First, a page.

Year : 2014 | Volume
: 30 | Issue : 1 | Page : 123--124
Use of dutasteride in carcinoma prostate
|How to cite this article:|
Shrinivas R P. Use of dutasteride in carcinoma prostate.Indian J Urol 2014;30:123-124
|How to cite this URL:|
Shrinivas R P. Use of dutasteride in carcinoma prostate. Indian J Urol [serial online] 2014 [cited 2021 Sep 24 ];30:123-124
Available from: https://www.indianjurol.com/text.asp?2014/30/1/123/124224
This is a multi-centric randomized, placebo controlled trial with 294 patients with a rising prostate specific antigen (PSA), following radical radiotherapy (RT), radical prostatectomy (RP) with or without salvage radiotherapy, or primary radiotherapy alone for clinically localized prostate carcinoma (PCa) with curative intent, being randomized 1:1 between placebo and dutasteride 0.5 mg once daily for 2 year. The inclusion criteria for the trial was < 85 year and asymptomatic PSA failure. Additional entry criteria included serum PSA levels of 2-20 ng/ml for primary RT group or 0.4-10 ng/ml for primary RP group and other criteria such as PSA doubling time (PSADT), clinical stage, non-metastatic PCa, performance status, etc. The subjects were followed-up with serial PSA measurements and for evidence of any clinical recurrence as and when indicated. 107 patients discontinued therapy primarily because of disease progression (71 [48%] in the placebo group, 36 [24%] in the dutasteride group).
The primary efficacy assessment was the number of days between the start of treatment and the first instance of PSA value being at least twice the last PSA value before the start of treatment. Although the demographics and baseline characteristics were generally similar in the two treatment groups, 15% of patients (43 of 294) had received previous hormonal therapy (15% in the dutasteride group, 14% in the placebo group).
The incidence of PSA doubling reported over the 2 year treatment period was 57% (82 of 144) in the placebo arm and 28% (41 of 146) in the dutasteride arm. The relative risk (RR) for PSA doubling was higher for patients with Gleason score > 7 compared with those with Gleason score < 7 and for those with tumor stage >T1c compared with those with < T1c. They also note that the RR was lower for primary RT subjects compared with RP subjects and for those who used hormonal therapy prior to screening compared with those who did not. Another significant finding noted was the lower incidence of disease progression in the dutasteride group (17%; 25 of 146) compared with the placebo (34%; 49 of 144) in terms of incidence of PSA related progression like PSADT < 3 mo, Absolute high PSA and clinical progression such as positive biopsy, bone metastasis and the need for rescue therapy like anti-androgens or luteinizing hormone-releasing hormone therapy. The incidence of adverse effects was similar between the two groups.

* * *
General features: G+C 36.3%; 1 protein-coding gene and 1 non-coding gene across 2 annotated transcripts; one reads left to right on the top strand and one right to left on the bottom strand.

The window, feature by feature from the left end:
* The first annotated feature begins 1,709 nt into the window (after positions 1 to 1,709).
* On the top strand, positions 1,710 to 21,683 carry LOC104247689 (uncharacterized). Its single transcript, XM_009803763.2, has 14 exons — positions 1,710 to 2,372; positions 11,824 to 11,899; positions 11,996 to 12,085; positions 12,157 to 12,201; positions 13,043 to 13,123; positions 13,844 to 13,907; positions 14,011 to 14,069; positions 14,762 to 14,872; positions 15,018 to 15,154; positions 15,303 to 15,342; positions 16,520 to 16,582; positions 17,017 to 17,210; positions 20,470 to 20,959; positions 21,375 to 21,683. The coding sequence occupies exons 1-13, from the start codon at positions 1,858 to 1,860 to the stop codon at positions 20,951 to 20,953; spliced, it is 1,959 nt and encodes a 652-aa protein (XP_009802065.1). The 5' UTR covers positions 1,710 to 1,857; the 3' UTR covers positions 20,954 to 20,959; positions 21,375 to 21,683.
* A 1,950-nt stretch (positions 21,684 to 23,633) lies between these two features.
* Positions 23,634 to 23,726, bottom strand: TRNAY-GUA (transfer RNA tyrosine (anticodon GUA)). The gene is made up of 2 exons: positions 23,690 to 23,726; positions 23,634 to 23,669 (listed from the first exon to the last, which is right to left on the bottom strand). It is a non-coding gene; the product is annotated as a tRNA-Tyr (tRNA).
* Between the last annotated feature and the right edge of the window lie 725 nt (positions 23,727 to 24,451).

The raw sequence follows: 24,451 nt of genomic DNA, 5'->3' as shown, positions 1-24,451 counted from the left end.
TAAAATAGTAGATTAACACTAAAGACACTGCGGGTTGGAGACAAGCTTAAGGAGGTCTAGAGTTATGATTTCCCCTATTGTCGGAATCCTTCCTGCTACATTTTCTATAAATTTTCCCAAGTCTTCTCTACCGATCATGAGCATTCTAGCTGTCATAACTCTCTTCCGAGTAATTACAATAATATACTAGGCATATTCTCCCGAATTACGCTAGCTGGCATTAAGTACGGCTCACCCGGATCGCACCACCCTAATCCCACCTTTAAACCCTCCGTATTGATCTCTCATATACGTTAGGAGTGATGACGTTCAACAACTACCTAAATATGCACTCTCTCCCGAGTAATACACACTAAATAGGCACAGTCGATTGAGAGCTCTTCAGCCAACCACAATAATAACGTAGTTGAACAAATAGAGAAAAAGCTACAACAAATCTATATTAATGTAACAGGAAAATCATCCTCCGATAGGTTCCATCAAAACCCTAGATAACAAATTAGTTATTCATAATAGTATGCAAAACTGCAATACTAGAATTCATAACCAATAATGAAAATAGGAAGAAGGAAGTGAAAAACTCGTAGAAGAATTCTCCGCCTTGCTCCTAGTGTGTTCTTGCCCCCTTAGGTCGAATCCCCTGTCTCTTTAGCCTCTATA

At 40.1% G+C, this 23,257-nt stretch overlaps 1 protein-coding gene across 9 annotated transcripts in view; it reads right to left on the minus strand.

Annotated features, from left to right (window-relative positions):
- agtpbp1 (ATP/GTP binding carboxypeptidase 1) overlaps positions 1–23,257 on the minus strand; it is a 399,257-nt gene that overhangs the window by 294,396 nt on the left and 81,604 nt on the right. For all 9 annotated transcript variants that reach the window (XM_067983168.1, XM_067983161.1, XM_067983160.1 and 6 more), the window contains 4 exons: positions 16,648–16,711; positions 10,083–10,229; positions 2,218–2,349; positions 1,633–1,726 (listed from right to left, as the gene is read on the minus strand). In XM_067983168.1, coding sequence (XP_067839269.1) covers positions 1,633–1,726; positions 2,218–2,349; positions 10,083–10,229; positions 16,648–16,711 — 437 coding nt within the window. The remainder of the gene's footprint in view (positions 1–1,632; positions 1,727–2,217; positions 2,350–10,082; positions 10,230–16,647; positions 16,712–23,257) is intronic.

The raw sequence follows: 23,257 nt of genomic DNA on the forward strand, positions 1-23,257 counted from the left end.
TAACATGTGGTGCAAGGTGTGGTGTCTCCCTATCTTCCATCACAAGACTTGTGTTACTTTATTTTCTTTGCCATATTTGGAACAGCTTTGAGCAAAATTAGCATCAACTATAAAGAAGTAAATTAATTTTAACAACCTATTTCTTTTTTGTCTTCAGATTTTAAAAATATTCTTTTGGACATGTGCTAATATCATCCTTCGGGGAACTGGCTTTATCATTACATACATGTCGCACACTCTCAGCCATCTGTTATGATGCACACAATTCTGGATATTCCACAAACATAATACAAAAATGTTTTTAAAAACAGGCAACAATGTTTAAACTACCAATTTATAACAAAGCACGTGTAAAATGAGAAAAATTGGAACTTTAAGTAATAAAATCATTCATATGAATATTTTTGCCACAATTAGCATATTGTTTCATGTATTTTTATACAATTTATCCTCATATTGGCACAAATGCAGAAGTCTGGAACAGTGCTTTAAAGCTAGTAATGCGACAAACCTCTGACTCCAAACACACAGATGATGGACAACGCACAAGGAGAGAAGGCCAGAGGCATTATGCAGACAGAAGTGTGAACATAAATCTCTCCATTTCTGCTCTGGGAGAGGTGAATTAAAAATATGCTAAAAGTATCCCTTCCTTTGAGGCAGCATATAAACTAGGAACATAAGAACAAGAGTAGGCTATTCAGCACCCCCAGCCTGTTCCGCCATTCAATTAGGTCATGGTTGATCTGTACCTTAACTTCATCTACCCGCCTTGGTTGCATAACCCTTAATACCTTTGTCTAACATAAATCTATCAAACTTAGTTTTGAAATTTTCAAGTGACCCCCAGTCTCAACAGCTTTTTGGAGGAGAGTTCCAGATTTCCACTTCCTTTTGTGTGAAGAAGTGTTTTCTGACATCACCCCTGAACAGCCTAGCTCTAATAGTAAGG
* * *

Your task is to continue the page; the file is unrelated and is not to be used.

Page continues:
The observation that there is a lower incidence of bone metastasis in the dutasteride group is very significant. As the number of patients in this subgroup was small, it is not sufficiently powered to make a strong conclusion. However, the study suggests the role of safer drug like dutasteride in management of biochemical recurrence after definitive local therapy for localized PCa.
The potential beneficial role of 5-alpha reductase inhibitors (5-ARI) like finasteride in a primary preventive setting as shown by the prostate cancer prevention trial is partly nullified by the increased incidence of sexual adverse effects compared with placebo.  Despite a 25% reduction in the incidence of newly diagnosed prostate cancer over a 7-year period, they report an increased risk of high grade Prostate cancer. The role of dutasteride is more acceptable in the secondary preventive setting. Fleshner et al.- reported a randomized double-blind, placebo-controlled multi-centric trial with 302 patients of low volume Gleason 5-6 localized prostate cancers followed with active surveillance, dutasteride and placebo were administered randomly on a 1:1 basis .  By 3 years, 54 (38%) of 144 men in the dutasteride group and 70 (48%) of 145 controls had prostate cancer progression. They concluded that dutasteride is a very useful adjunct to active surveillance in the management of low-risk Prostate cancer. Given these facts, the role of dutasteride in the tertiary preventive setting as in the present study looks even more relevant. This has been in conformation with a few other studies (n = 35).  However, in a retrospective review of 1315 men who underwent RP, Murtola et al. evaluated the past usage of 5-ARI and alpha-blockers.  They noted that 5-ARI usage of 4 years or more was associated with an increased incidence of high grade prostate cancers and also worse progression-free survival, which is in contrast to the present study.
Management of biochemical recurrence following radical therapy for localized prostate cancer is controversial. As the present study tries to address a pertinent question like this, it is imperative to verify how safe a 5-ARI like dutasteride is. This is with specific relevance of 5-ARI to prostate carcinogenesis other than its general adverse effect profile.
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